However, let me play DH for a moment.

One the primary problems a mobile quarterback offers is not his ability to stand in the pocket and pick you apart with his arm. It is his ability to move out of the pocket and possibly run for a few yards that makes him so difficult to defend. Therefore, having dominant DTs will only exacerbate (sp?) the problem by FORCING the QB into a mobile situation which has already been defined as his most dangerous/productive role. Dominant DTS may make the problem worse.

Let me rebut like Jferg. This is why Jeff Owens said what he said regarding the DL pressure. You have to corral the qb. Meaning the DTs hold ground while the DE's cirlce around to the sides therefore creating a pocket or coral from which the qb cannot run out of...then squeeze the pocket. This is a very disciplined defensive attack and if any of our DL get pushed off their assignment, that will allow a crease from which the qb can escape and make plays. It sounds to me like they, the DL, "get it". Do not rush upfield with hells fury and no discipline. Work as a group to round up that QB into a corral....much like a cowboy would do to cattle. hmmmmmmm

TomReaga said...

Jferg, I agree with your comments on defending, or more specifically rushing, an athletic quarterback.

My point is really that our problems against the run are because we had trouble stopping the run after pulling our third LB to defend spread offenses.

As Dave pointed out, the QBs themselves didn't gash us.

I think this post is pretty spot on, but I think that it's not a problem of defending mobile QBs, it's a problem of stopping the run out of spread offenses. It just so happens that those teams generally have mobile QBs.

jferg said...

Point well made. I guess in this situation, your LBs, safeties (who will be cheated up) and Nickel need to be very sure, open-field tacklers.

You know, a nice Greg Blue-esque rib rocker goes a long way in disrupting the option as well. Wonder if we can have he and T Davis to come in the week before the game and give some tips/motivation by watching their highlight reels with the current DBs?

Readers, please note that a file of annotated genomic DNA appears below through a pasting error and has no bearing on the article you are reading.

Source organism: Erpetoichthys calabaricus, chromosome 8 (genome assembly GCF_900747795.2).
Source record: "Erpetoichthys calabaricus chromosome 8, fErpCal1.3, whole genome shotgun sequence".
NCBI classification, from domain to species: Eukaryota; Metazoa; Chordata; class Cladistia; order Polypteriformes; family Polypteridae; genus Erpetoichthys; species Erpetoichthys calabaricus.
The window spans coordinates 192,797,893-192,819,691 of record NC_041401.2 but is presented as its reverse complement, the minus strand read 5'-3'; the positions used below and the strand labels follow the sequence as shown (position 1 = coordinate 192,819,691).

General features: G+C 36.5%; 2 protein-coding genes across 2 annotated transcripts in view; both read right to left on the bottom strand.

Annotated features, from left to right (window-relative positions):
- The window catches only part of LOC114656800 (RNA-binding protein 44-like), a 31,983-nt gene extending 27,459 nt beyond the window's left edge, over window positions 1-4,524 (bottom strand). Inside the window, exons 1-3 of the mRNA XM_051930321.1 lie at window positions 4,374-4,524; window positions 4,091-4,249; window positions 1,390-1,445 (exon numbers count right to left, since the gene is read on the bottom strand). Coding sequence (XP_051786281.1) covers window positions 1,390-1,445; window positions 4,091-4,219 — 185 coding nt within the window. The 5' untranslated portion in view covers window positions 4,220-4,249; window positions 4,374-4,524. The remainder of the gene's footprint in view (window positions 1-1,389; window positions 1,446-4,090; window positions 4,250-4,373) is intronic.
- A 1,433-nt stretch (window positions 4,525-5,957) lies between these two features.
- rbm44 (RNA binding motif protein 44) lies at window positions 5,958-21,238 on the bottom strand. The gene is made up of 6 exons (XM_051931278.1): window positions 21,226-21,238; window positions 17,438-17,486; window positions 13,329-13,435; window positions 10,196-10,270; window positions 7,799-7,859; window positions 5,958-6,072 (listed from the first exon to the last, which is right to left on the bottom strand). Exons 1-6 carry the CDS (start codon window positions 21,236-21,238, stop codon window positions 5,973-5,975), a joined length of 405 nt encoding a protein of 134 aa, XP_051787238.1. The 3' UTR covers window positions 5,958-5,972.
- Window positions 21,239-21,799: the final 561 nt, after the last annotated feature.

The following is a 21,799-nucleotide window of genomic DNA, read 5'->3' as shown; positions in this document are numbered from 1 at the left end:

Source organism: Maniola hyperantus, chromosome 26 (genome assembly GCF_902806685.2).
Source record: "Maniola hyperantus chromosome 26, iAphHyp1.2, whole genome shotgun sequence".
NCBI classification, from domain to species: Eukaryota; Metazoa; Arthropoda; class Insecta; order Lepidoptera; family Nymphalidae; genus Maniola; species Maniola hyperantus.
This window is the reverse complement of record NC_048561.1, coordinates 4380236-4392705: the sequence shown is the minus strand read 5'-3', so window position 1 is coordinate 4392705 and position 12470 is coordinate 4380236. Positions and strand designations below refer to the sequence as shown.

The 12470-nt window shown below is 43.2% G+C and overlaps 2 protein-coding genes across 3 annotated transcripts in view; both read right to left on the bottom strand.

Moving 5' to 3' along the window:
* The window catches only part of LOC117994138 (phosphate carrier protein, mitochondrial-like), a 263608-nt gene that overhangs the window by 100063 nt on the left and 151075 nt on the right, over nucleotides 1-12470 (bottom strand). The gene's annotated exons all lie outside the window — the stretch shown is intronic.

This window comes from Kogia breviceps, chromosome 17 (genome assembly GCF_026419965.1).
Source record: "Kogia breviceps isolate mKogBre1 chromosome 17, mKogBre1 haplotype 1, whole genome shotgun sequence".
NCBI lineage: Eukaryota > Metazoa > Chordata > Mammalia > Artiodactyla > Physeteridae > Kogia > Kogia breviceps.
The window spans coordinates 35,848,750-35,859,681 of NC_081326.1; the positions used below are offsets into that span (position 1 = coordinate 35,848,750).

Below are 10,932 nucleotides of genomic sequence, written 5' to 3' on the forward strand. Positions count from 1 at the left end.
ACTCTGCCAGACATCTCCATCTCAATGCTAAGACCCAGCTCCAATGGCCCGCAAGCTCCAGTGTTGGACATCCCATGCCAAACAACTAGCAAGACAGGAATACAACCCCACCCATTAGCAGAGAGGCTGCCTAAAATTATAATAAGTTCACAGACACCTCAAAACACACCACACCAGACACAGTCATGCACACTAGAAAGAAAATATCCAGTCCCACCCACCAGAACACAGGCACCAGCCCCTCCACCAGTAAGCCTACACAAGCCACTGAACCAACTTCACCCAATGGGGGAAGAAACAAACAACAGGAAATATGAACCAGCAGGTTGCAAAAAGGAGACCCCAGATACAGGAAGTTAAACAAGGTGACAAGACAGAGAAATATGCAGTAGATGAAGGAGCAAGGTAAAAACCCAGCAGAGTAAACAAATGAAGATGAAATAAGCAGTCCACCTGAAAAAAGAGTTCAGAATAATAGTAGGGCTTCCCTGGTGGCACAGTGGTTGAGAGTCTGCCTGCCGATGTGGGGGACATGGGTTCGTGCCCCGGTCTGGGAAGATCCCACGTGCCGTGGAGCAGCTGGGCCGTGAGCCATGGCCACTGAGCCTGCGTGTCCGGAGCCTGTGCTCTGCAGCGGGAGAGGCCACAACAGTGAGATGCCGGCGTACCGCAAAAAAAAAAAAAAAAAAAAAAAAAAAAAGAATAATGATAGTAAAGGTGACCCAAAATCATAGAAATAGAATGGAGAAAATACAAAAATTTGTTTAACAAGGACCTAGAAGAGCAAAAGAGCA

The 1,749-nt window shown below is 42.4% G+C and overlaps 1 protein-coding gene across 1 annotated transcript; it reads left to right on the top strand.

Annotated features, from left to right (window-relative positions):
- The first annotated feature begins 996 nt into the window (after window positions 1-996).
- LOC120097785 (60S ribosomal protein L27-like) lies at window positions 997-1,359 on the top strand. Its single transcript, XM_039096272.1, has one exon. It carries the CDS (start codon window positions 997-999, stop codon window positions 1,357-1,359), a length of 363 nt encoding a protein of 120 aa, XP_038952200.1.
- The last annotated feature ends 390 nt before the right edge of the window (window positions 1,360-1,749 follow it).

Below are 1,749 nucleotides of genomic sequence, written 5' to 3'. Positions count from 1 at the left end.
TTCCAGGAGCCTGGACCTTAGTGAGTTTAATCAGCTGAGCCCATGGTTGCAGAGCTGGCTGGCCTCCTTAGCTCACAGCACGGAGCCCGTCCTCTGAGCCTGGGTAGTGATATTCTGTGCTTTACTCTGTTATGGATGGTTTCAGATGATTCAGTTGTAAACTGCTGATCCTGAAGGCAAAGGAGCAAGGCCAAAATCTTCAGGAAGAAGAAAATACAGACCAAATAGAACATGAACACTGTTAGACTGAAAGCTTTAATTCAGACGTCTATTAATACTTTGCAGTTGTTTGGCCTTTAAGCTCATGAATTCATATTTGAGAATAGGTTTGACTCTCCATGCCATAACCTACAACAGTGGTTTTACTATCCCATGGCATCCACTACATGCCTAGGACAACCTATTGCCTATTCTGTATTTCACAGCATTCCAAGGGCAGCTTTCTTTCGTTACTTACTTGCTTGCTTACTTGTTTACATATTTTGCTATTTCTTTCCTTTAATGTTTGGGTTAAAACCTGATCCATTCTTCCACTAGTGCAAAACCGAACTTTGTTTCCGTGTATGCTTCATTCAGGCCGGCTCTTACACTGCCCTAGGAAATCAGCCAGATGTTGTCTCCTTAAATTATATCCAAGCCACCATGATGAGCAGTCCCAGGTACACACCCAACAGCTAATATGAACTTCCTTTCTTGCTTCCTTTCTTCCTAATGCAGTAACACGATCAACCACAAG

Anonymous said...

Thanks for the realism and the balance.


IveyLeaguer said...

Thanks for the realism and the balance.

Xon said...

Giving it a quick analysis in my own shaky brain, I'm not sure it would make much difference, but it would be interesting to break this down into two KINDS of "running qbs". I mean, GA Southern and Tech were running a triple option, which isn't necessarily about having a "fleet-footed" QB. I mean, those qbs aren't slow, but it's a different dynamic than in the spread.

Robinson is a "spread" qb, not a triple option qb. Like I said, that doesn't really seem likely to make much difference to the stats from last year (though the horror-fst worst game for the Dawg D was the triple option debacle with Tech).

Just wondering out loud...

Carter said...


As to your point about our previous safeties: you probably know Davis was converted to WLB as a rookie, but I learned last week that Jermaine Phillips also will be moving from SS to WLB.

I remember Blue getting burned in covergae almost as much as I remember him lighting someone up.

I think a healthy Q. Banks would be the best hitter in our secondary.

Hobnail_Boot said...

I fail to see why comparing sacks on mobile vs. pocket QB's is important.

Mobile QB's by definition should be harder to sack.

Anonymous said...

Tech runs the spread not the triple option.

ArchDawg said...

But mobile QB's will have more sacks precisely because they look to run more. They'll also burn you more often, too, by the way.